General Market Observations

In spite of the June S&P 500 future dropping below the higher 1,375-67 support yesterday on European concerns, it held the more prominent congestion from last summer that begins in the 1,355-50 range. In fact, the Tolerance of that support is the 1,338.80 lead contract early March pullback low from just before it pushed above 1,367. As such, even the sharp weekly gap lower on Monday (from last week’s 1390.20 Close) cannot be considered a bona fide resistance above the market. It occurred due to the release of the US Employment report on a day when futures trading was closed for the Good Friday holiday. As such, that particular gap must be ignored. That said, the interim resistance in the low-1,400 area is now more formidable than previous. It is reinforced by the recent failures in that area.

EXTENDED TREND IMPLICATIONS

And the response in the other asset classes is most interesting. That is most prominent in the extreme strength of primary government bond markets that were pronounced Dead-On-Arrival (i.e. in renewed bear markets) after their sharp drop four weeks ago. However, the push back above some key resistances such as June T-note 129-20/130-00 has put them back in a more bullish mode. It is already above its interim 131-00 resistance. That would seem to point to an ability to retest the all-time high at 132-10 from back in February if equities should weaken for a more vigorous test of lower support.

And the upside leader is the June Bund future once again; no surprise in light of the weaker Euro-zone economy and flight from some of the peripheral sisters that appear suspect once again. It has already been up around the lead contract 140.52 all-time high. Weekly oscillator indications and topping lines project a potential to see the 143.00 area should it escape that previous high by any degree (i.e. Close above 141.00.) Even the much more troubled June Gilt future has pushed back above its 114.50-115.00 resistance (now reinstated support), with next significant resistance not until the 117.00 area.

All of that volatility might seem strange to some. After the false DOWN signal on the primary government bond markets’ gap lower and short-term implosion a month ago, it might have seemed bond markets would remain more bearish. However, equities weakness and the unsettled global political and financial situation reversing that are reasonable drivers for a renewed “haven” bid in the govvies.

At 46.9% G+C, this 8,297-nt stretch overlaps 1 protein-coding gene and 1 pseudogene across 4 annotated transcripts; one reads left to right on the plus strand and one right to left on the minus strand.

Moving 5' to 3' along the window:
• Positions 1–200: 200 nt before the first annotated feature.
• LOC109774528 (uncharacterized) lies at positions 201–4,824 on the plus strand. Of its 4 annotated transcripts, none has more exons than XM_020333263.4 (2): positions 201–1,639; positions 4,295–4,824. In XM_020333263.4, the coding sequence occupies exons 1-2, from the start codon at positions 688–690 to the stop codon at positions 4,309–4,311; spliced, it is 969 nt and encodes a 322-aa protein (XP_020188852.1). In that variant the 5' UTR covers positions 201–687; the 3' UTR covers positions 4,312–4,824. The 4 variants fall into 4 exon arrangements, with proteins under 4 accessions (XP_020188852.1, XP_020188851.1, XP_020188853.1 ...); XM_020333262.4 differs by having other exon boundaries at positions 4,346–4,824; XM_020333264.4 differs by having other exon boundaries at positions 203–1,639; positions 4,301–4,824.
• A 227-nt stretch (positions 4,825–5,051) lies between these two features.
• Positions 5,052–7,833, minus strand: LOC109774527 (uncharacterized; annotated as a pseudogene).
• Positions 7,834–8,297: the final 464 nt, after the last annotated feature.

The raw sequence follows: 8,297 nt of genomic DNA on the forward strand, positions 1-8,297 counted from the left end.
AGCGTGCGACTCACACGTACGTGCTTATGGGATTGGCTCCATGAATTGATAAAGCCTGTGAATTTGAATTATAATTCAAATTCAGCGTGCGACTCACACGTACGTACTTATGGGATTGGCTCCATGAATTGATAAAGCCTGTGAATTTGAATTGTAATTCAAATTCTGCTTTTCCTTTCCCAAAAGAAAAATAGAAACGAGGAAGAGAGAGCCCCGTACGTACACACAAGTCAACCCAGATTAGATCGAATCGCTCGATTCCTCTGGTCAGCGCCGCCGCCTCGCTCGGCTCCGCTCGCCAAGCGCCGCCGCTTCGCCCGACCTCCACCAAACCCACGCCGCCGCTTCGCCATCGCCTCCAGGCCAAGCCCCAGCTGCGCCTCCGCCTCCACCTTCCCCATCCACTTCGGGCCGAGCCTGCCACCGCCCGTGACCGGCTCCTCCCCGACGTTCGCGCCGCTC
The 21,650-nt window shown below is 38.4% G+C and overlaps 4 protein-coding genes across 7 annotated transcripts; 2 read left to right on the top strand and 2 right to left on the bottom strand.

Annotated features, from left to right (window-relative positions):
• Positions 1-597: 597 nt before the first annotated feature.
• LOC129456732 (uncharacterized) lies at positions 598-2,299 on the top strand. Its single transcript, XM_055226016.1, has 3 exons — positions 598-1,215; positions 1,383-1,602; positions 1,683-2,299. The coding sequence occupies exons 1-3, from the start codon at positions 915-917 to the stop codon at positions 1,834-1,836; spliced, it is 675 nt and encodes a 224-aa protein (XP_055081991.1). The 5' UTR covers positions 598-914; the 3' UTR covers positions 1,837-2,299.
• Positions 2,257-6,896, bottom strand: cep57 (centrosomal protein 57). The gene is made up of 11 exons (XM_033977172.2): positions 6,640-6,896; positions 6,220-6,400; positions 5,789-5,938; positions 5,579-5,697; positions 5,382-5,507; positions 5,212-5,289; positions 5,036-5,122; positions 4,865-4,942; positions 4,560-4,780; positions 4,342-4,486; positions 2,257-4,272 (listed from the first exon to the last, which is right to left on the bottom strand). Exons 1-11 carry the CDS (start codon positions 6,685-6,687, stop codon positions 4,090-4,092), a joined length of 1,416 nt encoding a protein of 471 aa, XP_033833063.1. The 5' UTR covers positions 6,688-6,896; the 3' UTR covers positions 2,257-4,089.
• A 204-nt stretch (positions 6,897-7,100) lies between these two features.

On the whole foreign exchange remains a quite a bit more subdued, churning affair. Even weak sisters like the Australian dollar are only progressing in an orderly fashion in their slide. AUD/USD back below 1.0400-1.0335 has held to top of its 1.0258-1.0184 next support for the past several sessions. Similarly the recent reversion to strength in the Japanese yen has only seen USD/JPY slip below its 82.00 support to the 81.00-80.50 area.

The one interesting exception is the April Gold future, which was previously headed down with equities. That was ostensibly on a loss of ‘inflation premium’ which had assisted bouts of strength in the yellow metal in March. However, after getting slammed on equities weakness last Wednesday, it rebounded from major 1,615-00 support (Fibonacci, December’s Negated DOWN Break, hefty congestion and gaps) on Thursday even as equities weakened further.

As we inquired on Friday, might this mean it could regain a ‘crisis’ haven bid because of the weakness of equities instead of dropping once again in line with them? On current form that would seem to be the case. It has pushed up once again above its interim 1,650 congestion (which is actually more of a flip-flop area between the more major 1,600 and 1,700 areas.)

As we suggested previous, the situation in Europe will likely be a key component of that answer. And the renewed ECB commitment to provide liquidity to troubled sovereign debt markets only reinforces our instincts on that. The degree to which the solution for any equities weakness is further central bank largesse will likely only reinforce a renewed ‘haven’ bid in the yellow metal.

Thanks for your interest.